What order does info get returned in by os.listdir()
Jeremy C B Nicoll
jeremy at omba.demon.co.uk
Wed Aug 15 15:33:51 CEST 2007
Marc 'BlackJack' Rintsch <bj_666 at gmx.net> wrote:
> On Wed, 15 Aug 2007 12:34:27 +0100, Jeremy C B Nicoll wrote:
> > I've some supplementary questions... my original code was looking at
> > each leafname in turn via
> > for leaf in os.listdir(path):
> > wholefile = os.path.join(path,leaf)
> > if os.path.isfile(wholefile):
> > if leaf.startswith("~"):
> > etc. But I now realise I might alternatively do something like:
> > leaflist = os.listdir(path)
> > <then something to sort that list>
> > for leaf in leaflist:
> But this is doing something different that the above code!?
I'm not sure if I understand you. I know it's only "equivalent" to the
first line of what's above, ie iterate over a list of names, and obviously
it's got the sorting of that list done, but do you mean there's some other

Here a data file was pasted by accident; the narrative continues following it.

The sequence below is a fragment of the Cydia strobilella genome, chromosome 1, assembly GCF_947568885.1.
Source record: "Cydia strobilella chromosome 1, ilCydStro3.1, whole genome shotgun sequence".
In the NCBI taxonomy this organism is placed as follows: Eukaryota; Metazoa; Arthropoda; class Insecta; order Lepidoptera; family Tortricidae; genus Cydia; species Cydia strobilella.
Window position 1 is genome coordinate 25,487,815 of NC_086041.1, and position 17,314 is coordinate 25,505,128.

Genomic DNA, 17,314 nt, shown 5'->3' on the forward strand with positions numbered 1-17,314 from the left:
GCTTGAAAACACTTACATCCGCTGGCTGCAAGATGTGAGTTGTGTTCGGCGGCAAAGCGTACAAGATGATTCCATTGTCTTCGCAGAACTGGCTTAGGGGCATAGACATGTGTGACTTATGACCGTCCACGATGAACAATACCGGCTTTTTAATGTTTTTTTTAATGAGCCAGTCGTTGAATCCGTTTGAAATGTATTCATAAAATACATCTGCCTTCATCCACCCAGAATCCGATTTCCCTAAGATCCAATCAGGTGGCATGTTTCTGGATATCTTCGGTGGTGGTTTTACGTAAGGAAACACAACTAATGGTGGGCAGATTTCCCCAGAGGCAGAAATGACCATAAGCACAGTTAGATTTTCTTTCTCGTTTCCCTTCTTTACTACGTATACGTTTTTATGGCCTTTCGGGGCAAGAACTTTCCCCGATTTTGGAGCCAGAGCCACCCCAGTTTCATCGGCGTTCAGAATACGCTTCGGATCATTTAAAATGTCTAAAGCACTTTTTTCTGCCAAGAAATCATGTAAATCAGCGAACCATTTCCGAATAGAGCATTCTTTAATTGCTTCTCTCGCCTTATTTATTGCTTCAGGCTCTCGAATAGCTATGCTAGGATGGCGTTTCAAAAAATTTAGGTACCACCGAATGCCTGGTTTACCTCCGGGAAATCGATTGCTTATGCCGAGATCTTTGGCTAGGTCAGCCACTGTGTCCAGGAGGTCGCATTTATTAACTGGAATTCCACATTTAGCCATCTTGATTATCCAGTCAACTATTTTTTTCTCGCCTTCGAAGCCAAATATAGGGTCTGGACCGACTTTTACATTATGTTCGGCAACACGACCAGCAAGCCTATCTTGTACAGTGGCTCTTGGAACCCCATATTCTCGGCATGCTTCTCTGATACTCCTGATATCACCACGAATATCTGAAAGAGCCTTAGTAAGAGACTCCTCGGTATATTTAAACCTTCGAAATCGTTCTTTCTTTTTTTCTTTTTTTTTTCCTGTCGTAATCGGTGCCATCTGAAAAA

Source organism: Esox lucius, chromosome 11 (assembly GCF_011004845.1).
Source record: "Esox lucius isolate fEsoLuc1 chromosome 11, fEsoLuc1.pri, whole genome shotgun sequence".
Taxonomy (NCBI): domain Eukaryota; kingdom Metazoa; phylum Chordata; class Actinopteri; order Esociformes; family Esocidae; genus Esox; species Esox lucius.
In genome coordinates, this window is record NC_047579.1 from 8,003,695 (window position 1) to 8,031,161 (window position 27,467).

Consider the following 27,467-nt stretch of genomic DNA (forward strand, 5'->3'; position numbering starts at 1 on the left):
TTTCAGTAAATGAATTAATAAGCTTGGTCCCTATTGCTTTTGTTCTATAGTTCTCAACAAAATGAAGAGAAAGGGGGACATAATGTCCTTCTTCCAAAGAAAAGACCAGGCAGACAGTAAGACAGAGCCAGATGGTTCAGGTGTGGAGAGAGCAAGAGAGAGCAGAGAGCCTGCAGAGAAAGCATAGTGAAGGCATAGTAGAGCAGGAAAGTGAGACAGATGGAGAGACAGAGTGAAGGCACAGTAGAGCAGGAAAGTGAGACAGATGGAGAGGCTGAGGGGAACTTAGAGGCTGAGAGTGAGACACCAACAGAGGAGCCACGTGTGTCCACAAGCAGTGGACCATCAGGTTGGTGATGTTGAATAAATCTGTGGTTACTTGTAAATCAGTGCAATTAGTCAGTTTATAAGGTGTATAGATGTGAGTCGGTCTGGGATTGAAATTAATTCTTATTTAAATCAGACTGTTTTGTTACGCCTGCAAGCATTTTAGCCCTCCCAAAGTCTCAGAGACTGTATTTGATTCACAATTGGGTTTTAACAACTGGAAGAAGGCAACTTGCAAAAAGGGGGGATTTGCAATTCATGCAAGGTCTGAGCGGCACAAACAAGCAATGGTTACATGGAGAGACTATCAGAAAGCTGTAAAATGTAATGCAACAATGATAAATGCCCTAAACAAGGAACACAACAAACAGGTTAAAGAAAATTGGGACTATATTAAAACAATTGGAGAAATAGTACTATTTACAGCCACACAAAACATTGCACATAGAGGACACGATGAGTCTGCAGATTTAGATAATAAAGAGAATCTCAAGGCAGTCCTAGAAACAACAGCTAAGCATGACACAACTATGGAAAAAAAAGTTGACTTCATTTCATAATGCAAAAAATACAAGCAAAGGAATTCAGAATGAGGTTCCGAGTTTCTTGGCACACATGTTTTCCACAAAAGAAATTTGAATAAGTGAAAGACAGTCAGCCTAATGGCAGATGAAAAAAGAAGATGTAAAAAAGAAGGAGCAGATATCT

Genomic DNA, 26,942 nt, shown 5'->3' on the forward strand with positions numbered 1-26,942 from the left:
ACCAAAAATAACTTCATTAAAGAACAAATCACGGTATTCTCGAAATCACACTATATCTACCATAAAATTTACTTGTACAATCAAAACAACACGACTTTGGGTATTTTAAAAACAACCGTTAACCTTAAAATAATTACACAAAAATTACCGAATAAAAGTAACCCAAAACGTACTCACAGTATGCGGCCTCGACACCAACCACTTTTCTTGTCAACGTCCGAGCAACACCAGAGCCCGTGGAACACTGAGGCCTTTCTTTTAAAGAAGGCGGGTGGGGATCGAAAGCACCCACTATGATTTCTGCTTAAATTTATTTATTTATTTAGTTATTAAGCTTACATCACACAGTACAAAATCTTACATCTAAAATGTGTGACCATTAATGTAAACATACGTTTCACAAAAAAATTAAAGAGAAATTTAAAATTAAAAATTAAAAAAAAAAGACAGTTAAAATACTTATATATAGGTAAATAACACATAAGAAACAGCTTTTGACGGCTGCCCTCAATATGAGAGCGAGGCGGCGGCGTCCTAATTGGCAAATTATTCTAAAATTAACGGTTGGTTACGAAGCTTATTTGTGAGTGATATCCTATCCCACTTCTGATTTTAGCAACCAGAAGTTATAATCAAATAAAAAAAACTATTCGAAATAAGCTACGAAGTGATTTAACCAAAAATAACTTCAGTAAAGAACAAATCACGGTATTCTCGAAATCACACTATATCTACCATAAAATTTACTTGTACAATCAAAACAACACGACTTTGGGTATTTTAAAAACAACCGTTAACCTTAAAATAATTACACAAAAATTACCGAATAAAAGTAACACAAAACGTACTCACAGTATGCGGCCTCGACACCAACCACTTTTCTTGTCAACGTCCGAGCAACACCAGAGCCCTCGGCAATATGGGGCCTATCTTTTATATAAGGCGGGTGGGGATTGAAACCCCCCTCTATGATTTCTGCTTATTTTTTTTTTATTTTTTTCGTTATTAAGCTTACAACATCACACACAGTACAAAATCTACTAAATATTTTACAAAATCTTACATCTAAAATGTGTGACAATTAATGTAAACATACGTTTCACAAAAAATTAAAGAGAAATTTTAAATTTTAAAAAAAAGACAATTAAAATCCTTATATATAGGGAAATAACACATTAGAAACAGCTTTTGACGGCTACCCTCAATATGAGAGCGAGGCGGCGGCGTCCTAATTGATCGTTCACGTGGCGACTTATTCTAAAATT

> > How would I sort leaflist in a way that mimics the sort order that XP
> > shows me things under?
> This depends on what XP is. Which program? Which locale? How does the
> locale influence that programs sorting?
Well... XP is Windows XP (Pro as I think I said earlier), and I'm in the UK.
I explained earlier how XP shows me stuff in order when I tell it to sort by
> > Secondly, my code is wasting time looking at subdirectories/files which
> > I already know I'm not interested in. Is there a way to restrict
> > listdir to, say, only return info about subdirectories, or only about
> > dirs/files whose names match a pattern?
> `os.listdir()` always returns all names. You can or have to filter the
> result if you are only interested in some of the names. Simple pattern
> matching on names can be done with `glob.glob()`.
> > Thirdly, once I've go a list of leafnames, somehow, is there a way to
> > ask Python if a specific leaf-value is in that list, without explicitly
> > looping through the items in the list?
> With the ``in`` operator you have an implicit loop over the list.
> if 'readme.txt' in leafnames:
> print 'Hurray!'
OK, that looks useful. Thanks.
Jeremy C B Nicoll - my opinions are my own.
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